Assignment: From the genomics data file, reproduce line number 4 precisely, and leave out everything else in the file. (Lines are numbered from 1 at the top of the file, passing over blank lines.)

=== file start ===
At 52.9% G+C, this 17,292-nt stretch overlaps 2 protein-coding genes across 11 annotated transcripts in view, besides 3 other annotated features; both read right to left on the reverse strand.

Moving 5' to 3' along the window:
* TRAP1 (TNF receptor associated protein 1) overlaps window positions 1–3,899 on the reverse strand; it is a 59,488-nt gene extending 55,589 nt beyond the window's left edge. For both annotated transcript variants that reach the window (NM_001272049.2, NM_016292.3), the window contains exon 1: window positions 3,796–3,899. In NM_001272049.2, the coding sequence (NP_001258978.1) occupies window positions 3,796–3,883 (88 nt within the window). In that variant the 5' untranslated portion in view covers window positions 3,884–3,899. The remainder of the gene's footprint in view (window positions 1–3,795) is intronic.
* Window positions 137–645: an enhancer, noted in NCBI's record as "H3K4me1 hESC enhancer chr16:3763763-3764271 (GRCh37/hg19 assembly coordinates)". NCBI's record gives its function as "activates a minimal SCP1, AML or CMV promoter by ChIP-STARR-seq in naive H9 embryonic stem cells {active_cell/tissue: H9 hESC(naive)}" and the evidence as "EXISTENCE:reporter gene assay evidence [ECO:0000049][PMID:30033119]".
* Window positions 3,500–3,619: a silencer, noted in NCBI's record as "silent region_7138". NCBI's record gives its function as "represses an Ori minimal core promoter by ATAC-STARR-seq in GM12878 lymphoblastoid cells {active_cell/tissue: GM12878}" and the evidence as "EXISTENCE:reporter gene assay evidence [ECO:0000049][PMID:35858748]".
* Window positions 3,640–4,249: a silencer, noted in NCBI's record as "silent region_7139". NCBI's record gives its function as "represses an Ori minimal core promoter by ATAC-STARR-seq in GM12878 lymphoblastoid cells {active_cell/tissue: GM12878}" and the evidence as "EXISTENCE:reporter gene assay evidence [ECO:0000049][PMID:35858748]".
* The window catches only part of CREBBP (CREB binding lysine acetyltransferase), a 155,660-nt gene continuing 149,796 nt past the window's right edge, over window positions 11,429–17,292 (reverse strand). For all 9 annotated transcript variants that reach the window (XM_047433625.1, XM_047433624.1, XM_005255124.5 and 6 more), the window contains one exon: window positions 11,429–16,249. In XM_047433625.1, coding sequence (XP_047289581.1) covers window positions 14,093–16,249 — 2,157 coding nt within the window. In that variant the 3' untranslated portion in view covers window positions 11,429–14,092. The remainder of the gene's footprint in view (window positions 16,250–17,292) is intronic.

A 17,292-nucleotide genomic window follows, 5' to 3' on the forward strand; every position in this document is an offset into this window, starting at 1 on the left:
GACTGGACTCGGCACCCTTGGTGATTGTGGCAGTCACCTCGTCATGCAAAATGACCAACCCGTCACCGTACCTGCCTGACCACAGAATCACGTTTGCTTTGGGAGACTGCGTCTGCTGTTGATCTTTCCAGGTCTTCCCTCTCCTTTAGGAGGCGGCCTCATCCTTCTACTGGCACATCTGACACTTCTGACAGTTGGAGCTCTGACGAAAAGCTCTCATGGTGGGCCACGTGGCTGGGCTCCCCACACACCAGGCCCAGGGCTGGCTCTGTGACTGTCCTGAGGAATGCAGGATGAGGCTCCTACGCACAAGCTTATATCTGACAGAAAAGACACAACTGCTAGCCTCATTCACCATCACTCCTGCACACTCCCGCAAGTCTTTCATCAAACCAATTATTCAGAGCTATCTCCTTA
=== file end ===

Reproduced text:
* Window positions 137–645: an enhancer, noted in NCBI's record as "H3K4me1 hESC enhancer chr16:3763763-3764271 (GRCh37/hg19 assembly coordinates)". NCBI's record gives its function as "activates a minimal SCP1, AML or CMV promoter by ChIP-STARR-seq in naive H9 embryonic stem cells {active_cell/tissue: H9 hESC(naive)}" and the evidence as "EXISTENCE:reporter gene assay evidence [ECO:0000049][PMID:30033119]".